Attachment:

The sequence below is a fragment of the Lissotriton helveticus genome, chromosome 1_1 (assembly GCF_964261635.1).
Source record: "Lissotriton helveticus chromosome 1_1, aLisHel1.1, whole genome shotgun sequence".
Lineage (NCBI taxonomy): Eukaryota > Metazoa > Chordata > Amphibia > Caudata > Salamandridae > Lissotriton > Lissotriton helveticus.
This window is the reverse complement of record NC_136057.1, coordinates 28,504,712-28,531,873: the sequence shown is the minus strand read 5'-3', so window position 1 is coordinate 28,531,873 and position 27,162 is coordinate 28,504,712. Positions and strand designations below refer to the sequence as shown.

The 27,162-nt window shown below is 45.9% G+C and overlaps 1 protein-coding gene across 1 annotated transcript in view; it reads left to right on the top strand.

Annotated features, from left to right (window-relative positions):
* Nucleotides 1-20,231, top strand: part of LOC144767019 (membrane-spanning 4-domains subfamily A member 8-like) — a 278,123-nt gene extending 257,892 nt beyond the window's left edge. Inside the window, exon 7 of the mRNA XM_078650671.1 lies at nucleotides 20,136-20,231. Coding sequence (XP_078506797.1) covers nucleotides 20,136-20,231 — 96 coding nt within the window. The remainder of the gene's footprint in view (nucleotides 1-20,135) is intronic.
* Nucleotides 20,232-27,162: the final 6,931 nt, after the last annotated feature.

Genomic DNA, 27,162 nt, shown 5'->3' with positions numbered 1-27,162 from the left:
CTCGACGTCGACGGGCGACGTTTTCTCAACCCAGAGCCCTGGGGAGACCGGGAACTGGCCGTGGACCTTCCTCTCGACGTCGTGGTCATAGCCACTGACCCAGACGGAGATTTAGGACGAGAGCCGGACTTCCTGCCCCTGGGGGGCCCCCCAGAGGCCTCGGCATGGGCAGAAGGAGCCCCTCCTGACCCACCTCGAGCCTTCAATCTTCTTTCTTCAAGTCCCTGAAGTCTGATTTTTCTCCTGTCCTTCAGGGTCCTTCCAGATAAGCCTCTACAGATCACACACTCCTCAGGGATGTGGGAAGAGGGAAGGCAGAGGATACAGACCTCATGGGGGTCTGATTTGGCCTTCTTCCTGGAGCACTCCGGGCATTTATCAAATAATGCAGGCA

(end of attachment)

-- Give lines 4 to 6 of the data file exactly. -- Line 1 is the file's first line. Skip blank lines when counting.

This window is the reverse complement of record NC_136057.1, coordinates 28,504,712-28,531,873: the sequence shown is the minus strand read 5'-3', so window position 1 is coordinate 28,531,873 and position 27,162 is coordinate 28,504,712. Positions and strand designations below refer to the sequence as shown.

The 27,162-nt window shown below is 45.9% G+C and overlaps 1 protein-coding gene across 1 annotated transcript in view; it reads left to right on the top strand.

Annotated features, from left to right (window-relative positions):